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Commonwealth of Massachusetts

Public Reprimand No. 2004 – 13



MARGARET T. CONNOLLY

Order (public reprimand) entered by the Board July 1, 2004.

SUMMARY1


The respondent is a sole practitioner who concentrates her practice in representing sellers, buyers, and, as settlement agent, lenders in real estate closings. In 2001 and 2002, the respondent’s total monthly deposits and disbursements from her conveyancing account ranged between $1,000,000.00 and $3,000,000.00.

In early 2001, a mortgage company agreed to loan the buyers $256,000.00 for purchasing a house. The closing was scheduled for June 25, 2001, and the respondent was the closing agent for the loan.

On June 20, 2001, the respondent sent a fax to the mortgage company that included an “Authorization to Close” and directions to wire-transfer the loan proceeds to her current conveyancing account.

On or about June 21, 2001, the mortgage company sent a funding request to the company that was to fund the loan. The mortgage company mistakenly directed the loan proceeds to be wire-transferred to a conveyancing account that the respondent had used in the past, but had closed in January 2001.

On June 25, 2001, the closing proceeds were wire-transferred to the closed account. Upon receipt of the funds, the bank returned the funds. The funding company did not recognize the error and did not redirect the funds to the correct account.

On June 25, 2001, the respondent closed the loan. The respondent did not confirm that the loan had been funded. The respondent negligently used funds in her conveyancing account belonging to clients and/or other lenders to fund the loan. When the respondent recorded the mortgage deed, she failed to verify that she had good funds in the conveyancing account, in violation of G.L. 183, § 63B.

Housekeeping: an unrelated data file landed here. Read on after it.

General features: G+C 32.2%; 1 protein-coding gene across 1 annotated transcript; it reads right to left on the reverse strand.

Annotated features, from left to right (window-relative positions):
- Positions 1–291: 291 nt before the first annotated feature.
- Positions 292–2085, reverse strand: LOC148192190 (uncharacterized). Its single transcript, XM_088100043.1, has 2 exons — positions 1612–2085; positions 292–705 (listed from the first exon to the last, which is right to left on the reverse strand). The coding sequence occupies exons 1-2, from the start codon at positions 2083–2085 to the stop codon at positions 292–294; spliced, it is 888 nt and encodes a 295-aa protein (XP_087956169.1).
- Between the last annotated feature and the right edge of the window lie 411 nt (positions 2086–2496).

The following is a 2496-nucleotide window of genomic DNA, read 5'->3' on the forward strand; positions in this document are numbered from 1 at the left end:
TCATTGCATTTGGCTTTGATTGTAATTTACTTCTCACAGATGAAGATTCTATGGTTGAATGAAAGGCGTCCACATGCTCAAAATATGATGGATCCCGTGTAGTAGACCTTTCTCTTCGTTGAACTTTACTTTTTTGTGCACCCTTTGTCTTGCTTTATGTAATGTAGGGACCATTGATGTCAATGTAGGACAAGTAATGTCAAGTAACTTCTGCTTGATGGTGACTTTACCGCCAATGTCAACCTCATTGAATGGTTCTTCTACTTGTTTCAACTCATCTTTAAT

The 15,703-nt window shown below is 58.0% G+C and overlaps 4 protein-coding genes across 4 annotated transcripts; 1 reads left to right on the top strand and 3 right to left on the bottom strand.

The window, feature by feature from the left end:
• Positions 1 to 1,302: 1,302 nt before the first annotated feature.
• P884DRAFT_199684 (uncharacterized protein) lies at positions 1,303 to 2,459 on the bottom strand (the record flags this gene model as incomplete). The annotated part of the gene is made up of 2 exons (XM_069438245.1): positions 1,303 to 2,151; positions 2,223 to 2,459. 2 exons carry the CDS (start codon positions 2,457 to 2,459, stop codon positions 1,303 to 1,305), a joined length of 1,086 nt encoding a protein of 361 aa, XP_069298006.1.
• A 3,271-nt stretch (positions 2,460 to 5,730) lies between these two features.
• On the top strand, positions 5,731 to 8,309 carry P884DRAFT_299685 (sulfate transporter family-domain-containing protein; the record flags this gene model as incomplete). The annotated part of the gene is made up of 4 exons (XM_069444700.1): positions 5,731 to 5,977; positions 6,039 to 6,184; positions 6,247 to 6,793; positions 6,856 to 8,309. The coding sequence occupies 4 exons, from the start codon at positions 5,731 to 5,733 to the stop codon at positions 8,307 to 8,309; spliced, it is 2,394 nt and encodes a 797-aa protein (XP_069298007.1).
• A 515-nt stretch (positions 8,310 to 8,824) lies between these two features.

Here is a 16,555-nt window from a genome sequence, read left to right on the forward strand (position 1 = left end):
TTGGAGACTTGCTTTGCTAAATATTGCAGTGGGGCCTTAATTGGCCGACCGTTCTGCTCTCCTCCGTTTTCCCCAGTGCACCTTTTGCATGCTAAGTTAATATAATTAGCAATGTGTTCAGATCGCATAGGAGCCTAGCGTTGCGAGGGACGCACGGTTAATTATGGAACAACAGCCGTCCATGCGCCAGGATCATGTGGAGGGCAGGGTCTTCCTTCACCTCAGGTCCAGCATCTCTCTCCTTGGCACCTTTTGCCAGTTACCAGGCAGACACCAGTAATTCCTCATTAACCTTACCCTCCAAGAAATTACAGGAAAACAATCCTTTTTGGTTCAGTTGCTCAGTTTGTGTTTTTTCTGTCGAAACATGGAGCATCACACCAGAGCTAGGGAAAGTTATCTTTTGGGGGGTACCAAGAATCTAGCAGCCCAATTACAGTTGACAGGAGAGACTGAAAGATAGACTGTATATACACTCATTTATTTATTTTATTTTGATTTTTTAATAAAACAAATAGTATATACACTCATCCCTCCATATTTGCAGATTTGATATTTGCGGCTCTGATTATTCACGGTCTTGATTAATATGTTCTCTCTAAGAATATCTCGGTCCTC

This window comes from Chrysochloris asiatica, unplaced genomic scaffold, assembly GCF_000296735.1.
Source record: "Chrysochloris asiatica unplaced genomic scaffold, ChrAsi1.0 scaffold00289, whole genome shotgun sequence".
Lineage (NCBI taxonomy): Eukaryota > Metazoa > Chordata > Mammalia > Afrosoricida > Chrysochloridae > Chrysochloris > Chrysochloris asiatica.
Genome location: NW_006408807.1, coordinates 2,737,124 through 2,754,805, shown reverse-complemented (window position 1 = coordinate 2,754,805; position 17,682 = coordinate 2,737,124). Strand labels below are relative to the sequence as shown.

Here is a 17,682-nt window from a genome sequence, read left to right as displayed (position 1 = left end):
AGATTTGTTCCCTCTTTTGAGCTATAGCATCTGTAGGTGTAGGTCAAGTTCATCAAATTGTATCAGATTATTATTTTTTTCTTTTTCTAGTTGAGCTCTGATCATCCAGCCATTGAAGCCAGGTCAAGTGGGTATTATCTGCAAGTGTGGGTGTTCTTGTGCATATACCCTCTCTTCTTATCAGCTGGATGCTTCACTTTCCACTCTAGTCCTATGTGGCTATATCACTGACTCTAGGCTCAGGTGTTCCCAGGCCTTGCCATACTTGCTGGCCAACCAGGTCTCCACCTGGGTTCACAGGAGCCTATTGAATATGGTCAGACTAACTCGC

The respondent failed to keep adequate records of her receipt and maintenance of client funds and failed to reconcile her conveyancing account. Between June 25, 2001 and May 1, 2002, 90 checks issued from the conveyancing account drew against a negative balance. The respondent had no intent to deprive any client of funds, and no client was in fact deprived of the use of funds. The bank’s charges for these transactions were reflected in the monthly statements received by the respondent, but the respondent did not review the statements.

In May 2002, the respondent learned that a check written on her conveyancing account was dishonored due to insufficient funds. The respondent promptly investigated and discovered that the June 2001 loan had never been funded. The respondent notified both companies, and the error was immediately rectified. The respondent has retained an accounting firm and has made the necessary changes to her record keeping practices.

The respondent’s conduct in recording a mortgage deed without having good funds to pay the mortgagor, in violation of law, was a violation of Mass. R. Prof. C. 1.3 and 8.4(h). The respondent’s negligent misuse of funds and her failure to keep complete records of her receipt, maintenance, and disposition of client funds violated Mass. R. Prof. C. 1.15(a)

The respondent received a public reprimand with conditions for accounting probation for one year for her conduct in this matter.

1 Compiled by the Board of Bar Overseers based on the record of proceedings before the Board.



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